The aim of this paper is to complete this study, investigating the critical case as for problem (1.1) governed by non-autonomous differential operators.
We provide sharp sufficient conditions guaranteeing the solvability of problem (1.1) together with conditions implying the non-existence of solutions, closely related to the former ones, involving the asymptotic behaviors of and as , the asymptotic behaviors of Φ and as , and the maxima/minima of the functions , in the interval defined by the boundary data.
We present general existence and non-existence results (see Theorems 2.1, 2.2 and 2.3) together with operative criteria (see Propositions 3.1-3.6) useful when the functions a and f appearing in the differential equation have a product structure. Some examples of application complete the paper.
2 Existence and non-existence theorems
Throughout the paper, Φ is a general increasing homeomorphism on ℝ such that , is a positive continuous function and is a Carathéodory function.
Of course, for every , with possibly null.
As we have mentioned in Introduction, in the present paper, we treat problems for which, roughly speaking, as . But also the rate of growth of Φ at ∞ has a great relevance, and we separately consider the case of superlinear growth from that of linear or sublinear growth.
We first state an existence result for differential operators growing at most linearly at infinity.
(with if ).
Proof The scheme of the proof is the same as in [, Theorem 3.1]. We sketch now the main points and prove in detail the parts which differ from that proof. Notice that there are only two differences between the present statement and that of [, Theorem 3.1]; that is, we here take and modify the definition of the auxiliary function .
Finally, for every , put .
Following the same argument in the proof of [, Theorem 3.1], it is possible to prove that problem (2.11) admits a solution for every , such that for all . Moreover, is increasing in and in and if for some , then whenever (see Steps 1-2 in the proof of [, Theorem 3.1]). Finally, as in Step 3 of the same proof, one can show that there exists a suitable constant C such that for every . Notice that till this point in the proof of [, Theorem 3.1], the definition of , or the fact that , were not used.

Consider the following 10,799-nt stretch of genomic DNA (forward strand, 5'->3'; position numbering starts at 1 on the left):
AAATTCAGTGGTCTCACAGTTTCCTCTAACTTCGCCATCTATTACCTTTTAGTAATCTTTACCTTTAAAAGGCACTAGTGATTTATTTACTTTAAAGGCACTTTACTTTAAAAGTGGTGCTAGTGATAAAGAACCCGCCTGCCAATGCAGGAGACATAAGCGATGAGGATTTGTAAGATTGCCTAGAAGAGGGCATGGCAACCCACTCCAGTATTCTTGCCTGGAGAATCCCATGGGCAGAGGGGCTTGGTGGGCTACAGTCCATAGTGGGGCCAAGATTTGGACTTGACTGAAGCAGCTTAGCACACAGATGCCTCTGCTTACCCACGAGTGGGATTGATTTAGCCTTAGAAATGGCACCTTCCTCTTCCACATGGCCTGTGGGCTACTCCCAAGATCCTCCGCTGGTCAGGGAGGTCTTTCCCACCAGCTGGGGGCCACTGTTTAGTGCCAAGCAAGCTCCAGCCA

Now our goal is to show that also for every .
implying that for every (see (2.2), (2.3) and (2.8)), a contradiction when . So, and the claim is proved. The same argument works in the interval too.
Now, following the same argument as in [, Theorem 3.1], it is possible to prove that the sequence of the functions , continued in a constant way in the whole ℝ, converges to a solution x of problem (1.1), satisfying all the properties stated in the assertion. □
Similarly to what was done in , one can prove a result for differential operators having superlinear growth at infinity, provided that condition (2.7) is strengthened requiring that the Nagumo function has sublinear growth at infinity, as the following result states, whose proof is just the same as that of [, Theorem 3.2], taking account of the modifications due to the different auxiliary function , we showed in the proof of Theorem 2.1.
Then the assertion of Theorem 2.1 follows.